Oh perfectionism. I know thee well. You are the character trait that says, “I don’t want to make any mistakes at all. Ever. I want to do things right the first time, all the time.” You are the character trait I displayed the most while in school because you were frequently rewarded. Every time I did something “perfectly” I got an A, which got me attention, love, respect, validation. I got pats on the head and encouragement every time I trotted you out. I’ve attributed the successes of my life to you, thinking you were the reason, you were my motivator. And even though I graduated years ago I’ve carried you with me ever since.
During a conversation with a friend this week I kept hearing the refrain, “Why aren’t you more like her? She is better than you are. Change yourself. Why aren’t you more like her? She is better than you are. . .” It was on a loop in my head.
This post is an extension of last week’s topic on shame. Last week I realized shame is not seeing myself the way Source sees me. Not viewing myself through the eyes of unconditional love. I also realized guilt is judging myself for doing or not doing something I think I “should.” I started thinking about why guilt and shame come up for me in the first place because if they didn’t serve a purpose, they wouldn’t keep appearing. Then it hit me: I’ve been thinking guilt and shame are my motivators. If I feel badly enough about something then I’ll stop (or start) whatever it is. If I feel badly enough about eating 10 cookies then I’ll stop. If I feel badly enough about my mom making dinner every night I’ll start cooking instead.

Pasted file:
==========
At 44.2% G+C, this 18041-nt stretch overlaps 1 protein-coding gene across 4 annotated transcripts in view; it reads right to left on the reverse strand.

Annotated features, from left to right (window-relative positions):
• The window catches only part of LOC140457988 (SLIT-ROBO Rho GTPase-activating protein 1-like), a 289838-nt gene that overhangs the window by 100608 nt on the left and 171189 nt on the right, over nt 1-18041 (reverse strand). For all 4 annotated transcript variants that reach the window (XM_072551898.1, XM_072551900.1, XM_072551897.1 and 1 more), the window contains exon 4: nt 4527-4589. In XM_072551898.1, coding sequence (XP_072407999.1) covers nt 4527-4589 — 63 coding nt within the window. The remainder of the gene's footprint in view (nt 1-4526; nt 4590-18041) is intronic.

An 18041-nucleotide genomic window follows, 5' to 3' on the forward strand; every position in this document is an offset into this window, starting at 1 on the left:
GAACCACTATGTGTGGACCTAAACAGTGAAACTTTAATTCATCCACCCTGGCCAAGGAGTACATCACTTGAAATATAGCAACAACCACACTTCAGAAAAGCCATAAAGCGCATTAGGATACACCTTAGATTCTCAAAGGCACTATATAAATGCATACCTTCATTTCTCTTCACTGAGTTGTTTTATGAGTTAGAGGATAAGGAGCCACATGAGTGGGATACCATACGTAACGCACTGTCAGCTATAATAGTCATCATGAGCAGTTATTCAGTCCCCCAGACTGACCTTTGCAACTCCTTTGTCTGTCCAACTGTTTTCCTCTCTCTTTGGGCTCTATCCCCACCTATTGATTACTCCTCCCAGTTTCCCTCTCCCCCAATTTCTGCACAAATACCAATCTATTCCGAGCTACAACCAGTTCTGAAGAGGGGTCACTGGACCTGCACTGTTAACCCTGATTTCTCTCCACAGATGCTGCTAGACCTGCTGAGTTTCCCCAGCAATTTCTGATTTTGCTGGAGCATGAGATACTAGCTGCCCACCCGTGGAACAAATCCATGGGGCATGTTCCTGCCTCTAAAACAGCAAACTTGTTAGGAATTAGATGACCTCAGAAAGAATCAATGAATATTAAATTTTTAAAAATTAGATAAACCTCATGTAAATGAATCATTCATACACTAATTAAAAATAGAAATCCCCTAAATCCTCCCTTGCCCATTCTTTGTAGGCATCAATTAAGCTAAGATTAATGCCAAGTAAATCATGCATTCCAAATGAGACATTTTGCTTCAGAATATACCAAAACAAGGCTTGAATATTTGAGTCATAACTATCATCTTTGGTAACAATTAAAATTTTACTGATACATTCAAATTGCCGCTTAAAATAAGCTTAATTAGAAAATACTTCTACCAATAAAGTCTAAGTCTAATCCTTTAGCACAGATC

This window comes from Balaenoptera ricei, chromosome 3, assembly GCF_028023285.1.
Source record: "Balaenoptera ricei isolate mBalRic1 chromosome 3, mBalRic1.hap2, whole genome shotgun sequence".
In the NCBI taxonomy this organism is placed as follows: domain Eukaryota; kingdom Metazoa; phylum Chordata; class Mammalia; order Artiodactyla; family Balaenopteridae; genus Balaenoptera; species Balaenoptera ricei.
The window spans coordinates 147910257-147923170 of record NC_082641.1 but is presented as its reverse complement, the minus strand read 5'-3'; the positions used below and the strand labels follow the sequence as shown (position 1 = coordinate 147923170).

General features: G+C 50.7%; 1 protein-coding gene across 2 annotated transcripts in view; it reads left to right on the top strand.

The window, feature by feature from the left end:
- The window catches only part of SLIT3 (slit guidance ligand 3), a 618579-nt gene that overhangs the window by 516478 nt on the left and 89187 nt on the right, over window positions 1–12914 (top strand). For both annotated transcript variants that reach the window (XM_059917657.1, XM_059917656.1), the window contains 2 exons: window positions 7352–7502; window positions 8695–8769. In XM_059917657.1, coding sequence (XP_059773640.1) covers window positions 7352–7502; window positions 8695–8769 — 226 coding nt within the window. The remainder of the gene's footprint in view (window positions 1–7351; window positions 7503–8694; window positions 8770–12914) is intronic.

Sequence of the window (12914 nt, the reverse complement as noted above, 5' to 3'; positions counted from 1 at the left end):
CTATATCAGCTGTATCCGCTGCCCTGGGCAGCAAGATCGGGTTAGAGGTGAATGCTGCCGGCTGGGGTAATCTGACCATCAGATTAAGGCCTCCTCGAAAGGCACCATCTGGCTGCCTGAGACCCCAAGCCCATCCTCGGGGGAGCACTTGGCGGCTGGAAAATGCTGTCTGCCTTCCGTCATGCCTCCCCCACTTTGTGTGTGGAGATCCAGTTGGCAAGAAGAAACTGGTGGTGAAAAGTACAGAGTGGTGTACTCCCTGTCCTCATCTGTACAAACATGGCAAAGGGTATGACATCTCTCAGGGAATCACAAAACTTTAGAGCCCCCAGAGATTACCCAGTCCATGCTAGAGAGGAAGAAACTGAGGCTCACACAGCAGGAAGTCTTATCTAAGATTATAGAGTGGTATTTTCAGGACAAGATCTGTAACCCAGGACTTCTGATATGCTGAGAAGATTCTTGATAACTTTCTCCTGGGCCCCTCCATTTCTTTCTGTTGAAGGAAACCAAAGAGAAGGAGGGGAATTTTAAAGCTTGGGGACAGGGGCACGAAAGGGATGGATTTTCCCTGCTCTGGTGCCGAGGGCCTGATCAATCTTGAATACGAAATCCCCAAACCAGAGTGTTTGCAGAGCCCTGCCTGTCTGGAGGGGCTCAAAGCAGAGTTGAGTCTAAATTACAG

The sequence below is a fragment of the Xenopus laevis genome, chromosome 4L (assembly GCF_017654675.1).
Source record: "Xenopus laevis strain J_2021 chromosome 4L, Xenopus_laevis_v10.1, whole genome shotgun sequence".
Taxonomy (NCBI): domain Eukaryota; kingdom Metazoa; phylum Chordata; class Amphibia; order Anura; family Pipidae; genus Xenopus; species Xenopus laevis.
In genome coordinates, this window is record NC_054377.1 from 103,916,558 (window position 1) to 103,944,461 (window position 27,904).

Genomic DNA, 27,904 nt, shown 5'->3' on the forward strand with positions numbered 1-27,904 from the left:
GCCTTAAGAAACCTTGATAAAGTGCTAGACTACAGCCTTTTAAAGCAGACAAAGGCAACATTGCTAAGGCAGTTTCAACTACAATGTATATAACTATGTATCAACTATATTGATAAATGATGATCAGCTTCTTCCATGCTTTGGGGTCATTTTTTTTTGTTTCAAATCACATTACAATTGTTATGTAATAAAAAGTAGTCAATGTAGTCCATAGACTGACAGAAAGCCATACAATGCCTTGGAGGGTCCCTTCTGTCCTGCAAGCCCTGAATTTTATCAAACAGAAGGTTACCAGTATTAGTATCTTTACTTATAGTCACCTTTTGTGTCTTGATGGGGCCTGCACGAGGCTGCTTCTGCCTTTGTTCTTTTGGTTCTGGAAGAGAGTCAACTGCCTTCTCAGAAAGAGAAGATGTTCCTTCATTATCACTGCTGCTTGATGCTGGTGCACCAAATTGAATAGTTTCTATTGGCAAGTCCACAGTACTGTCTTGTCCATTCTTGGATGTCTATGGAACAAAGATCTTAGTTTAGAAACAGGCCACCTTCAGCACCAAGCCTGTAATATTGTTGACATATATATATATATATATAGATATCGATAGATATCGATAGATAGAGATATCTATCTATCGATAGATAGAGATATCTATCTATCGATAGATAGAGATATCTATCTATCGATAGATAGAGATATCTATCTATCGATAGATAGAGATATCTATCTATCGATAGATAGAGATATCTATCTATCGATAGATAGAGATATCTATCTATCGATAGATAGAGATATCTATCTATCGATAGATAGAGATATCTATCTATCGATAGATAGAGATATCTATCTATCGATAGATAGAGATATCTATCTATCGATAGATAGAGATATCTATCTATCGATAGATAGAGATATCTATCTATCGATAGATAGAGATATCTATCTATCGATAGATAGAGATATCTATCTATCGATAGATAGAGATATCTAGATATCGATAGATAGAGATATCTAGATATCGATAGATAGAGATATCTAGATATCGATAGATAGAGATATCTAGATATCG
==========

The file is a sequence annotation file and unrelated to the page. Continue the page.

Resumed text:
Does anyone else think of that kid’s song when they hear, “Shame, shame, shame?” Maybe it’s just me. Anyway, right. Shame. It’s my issue du jour this week. There’s a whole lot of, “Oh my god I can’t believe I did that,” and “What would people think if they found out?!?”